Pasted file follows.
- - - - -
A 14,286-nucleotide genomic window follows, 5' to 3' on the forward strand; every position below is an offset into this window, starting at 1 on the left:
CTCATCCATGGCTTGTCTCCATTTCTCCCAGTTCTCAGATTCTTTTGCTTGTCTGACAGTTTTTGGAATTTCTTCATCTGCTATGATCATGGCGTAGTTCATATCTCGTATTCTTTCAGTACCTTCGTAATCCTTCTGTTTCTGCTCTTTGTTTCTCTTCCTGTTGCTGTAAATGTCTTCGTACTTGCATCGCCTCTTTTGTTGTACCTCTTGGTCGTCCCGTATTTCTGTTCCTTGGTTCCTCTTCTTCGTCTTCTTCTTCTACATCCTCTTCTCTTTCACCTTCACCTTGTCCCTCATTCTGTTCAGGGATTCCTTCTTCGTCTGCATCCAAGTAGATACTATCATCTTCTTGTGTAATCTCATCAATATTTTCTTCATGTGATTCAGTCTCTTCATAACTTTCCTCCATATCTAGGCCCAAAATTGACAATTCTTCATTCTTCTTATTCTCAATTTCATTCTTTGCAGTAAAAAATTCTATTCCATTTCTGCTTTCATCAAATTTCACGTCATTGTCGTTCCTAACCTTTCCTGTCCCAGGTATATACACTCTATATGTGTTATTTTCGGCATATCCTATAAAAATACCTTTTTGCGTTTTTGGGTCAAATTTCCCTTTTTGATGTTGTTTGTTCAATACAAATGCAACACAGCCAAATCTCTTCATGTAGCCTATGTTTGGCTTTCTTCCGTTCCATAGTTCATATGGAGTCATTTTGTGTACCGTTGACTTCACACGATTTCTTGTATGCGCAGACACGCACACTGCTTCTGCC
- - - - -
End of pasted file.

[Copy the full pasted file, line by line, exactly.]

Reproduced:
A 14,286-nucleotide genomic window follows, 5' to 3' on the forward strand; every position below is an offset into this window, starting at 1 on the left:
CTCATCCATGGCTTGTCTCCATTTCTCCCAGTTCTCAGATTCTTTTGCTTGTCTGACAGTTTTTGGAATTTCTTCATCTGCTATGATCATGGCGTAGTTCATATCTCGTATTCTTTCAGTACCTTCGTAATCCTTCTGTTTCTGCTCTTTGTTTCTCTTCCTGTTGCTGTAAATGTCTTCGTACTTGCATCGCCTCTTTTGTTGTACCTCTTGGTCGTCCCGTATTTCTGTTCCTTGGTTCCTCTTCTTCGTCTTCTTCTTCTACATCCTCTTCTCTTTCACCTTCACCTTGTCCCTCATTCTGTTCAGGGATTCCTTCTTCGTCTGCATCCAAGTAGATACTATCATCTTCTTGTGTAATCTCATCAATATTTTCTTCATGTGATTCAGTCTCTTCATAACTTTCCTCCATATCTAGGCCCAAAATTGACAATTCTTCATTCTTCTTATTCTCAATTTCATTCTTTGCAGTAAAAAATTCTATTCCATTTCTGCTTTCATCAAATTTCACGTCATTGTCGTTCCTAACCTTTCCTGTCCCAGGTATATACACTCTATATGTGTTATTTTCGGCATATCCTATAAAAATACCTTTTTGCGTTTTTGGGTCAAATTTCCCTTTTTGATGTTGTTTGTTCAATACAAATGCAACACAGCCAAATCTCTTCATGTAGCCTATGTTTGGCTTTCTTCCGTTCCATAGTTCATATGGAGTCATTTTGTGTACCGTTGACTTCACACGATTTCTTGTATGCGCAGACACGCACACTGCTTCTGCC